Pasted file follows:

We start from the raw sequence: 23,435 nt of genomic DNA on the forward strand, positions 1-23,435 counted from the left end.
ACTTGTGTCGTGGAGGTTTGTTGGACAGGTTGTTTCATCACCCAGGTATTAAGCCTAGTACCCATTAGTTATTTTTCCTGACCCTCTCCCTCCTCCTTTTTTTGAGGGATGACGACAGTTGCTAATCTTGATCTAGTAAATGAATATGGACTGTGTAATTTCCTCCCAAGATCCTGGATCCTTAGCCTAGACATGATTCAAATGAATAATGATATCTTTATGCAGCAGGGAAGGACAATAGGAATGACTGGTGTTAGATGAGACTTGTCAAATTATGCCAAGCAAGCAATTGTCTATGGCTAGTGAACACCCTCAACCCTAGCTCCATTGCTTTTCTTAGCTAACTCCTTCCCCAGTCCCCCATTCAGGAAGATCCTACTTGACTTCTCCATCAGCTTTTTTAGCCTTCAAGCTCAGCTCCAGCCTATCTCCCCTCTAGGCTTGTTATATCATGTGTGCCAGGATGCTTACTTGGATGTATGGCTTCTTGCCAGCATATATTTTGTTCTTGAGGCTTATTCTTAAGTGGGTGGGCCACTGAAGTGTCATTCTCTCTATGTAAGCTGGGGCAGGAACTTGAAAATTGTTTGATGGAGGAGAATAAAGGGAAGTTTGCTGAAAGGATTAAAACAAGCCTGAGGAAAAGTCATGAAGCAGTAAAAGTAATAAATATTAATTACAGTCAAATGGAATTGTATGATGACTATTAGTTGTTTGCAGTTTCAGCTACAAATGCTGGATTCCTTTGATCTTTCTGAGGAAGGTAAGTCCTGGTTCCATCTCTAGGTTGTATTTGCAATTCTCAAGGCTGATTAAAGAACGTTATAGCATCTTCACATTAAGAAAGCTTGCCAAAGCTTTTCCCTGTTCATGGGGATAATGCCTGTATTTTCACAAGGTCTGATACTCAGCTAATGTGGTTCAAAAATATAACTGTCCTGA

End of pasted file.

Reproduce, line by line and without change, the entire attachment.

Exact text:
We start from the raw sequence: 23,435 nt of genomic DNA on the forward strand, positions 1-23,435 counted from the left end.
ACTTGTGTCGTGGAGGTTTGTTGGACAGGTTGTTTCATCACCCAGGTATTAAGCCTAGTACCCATTAGTTATTTTTCCTGACCCTCTCCCTCCTCCTTTTTTTGAGGGATGACGACAGTTGCTAATCTTGATCTAGTAAATGAATATGGACTGTGTAATTTCCTCCCAAGATCCTGGATCCTTAGCCTAGACATGATTCAAATGAATAATGATATCTTTATGCAGCAGGGAAGGACAATAGGAATGACTGGTGTTAGATGAGACTTGTCAAATTATGCCAAGCAAGCAATTGTCTATGGCTAGTGAACACCCTCAACCCTAGCTCCATTGCTTTTCTTAGCTAACTCCTTCCCCAGTCCCCCATTCAGGAAGATCCTACTTGACTTCTCCATCAGCTTTTTTAGCCTTCAAGCTCAGCTCCAGCCTATCTCCCCTCTAGGCTTGTTATATCATGTGTGCCAGGATGCTTACTTGGATGTATGGCTTCTTGCCAGCATATATTTTGTTCTTGAGGCTTATTCTTAAGTGGGTGGGCCACTGAAGTGTCATTCTCTCTATGTAAGCTGGGGCAGGAACTTGAAAATTGTTTGATGGAGGAGAATAAAGGGAAGTTTGCTGAAAGGATTAAAACAAGCCTGAGGAAAAGTCATGAAGCAGTAAAAGTAATAAATATTAATTACAGTCAAATGGAATTGTATGATGACTATTAGTTGTTTGCAGTTTCAGCTACAAATGCTGGATTCCTTTGATCTTTCTGAGGAAGGTAAGTCCTGGTTCCATCTCTAGGTTGTATTTGCAATTCTCAAGGCTGATTAAAGAACGTTATAGCATCTTCACATTAAGAAAGCTTGCCAAAGCTTTTCCCTGTTCATGGGGATAATGCCTGTATTTTCACAAGGTCTGATACTCAGCTAATGTGGTTCAAAAATATAACTGTCCTGA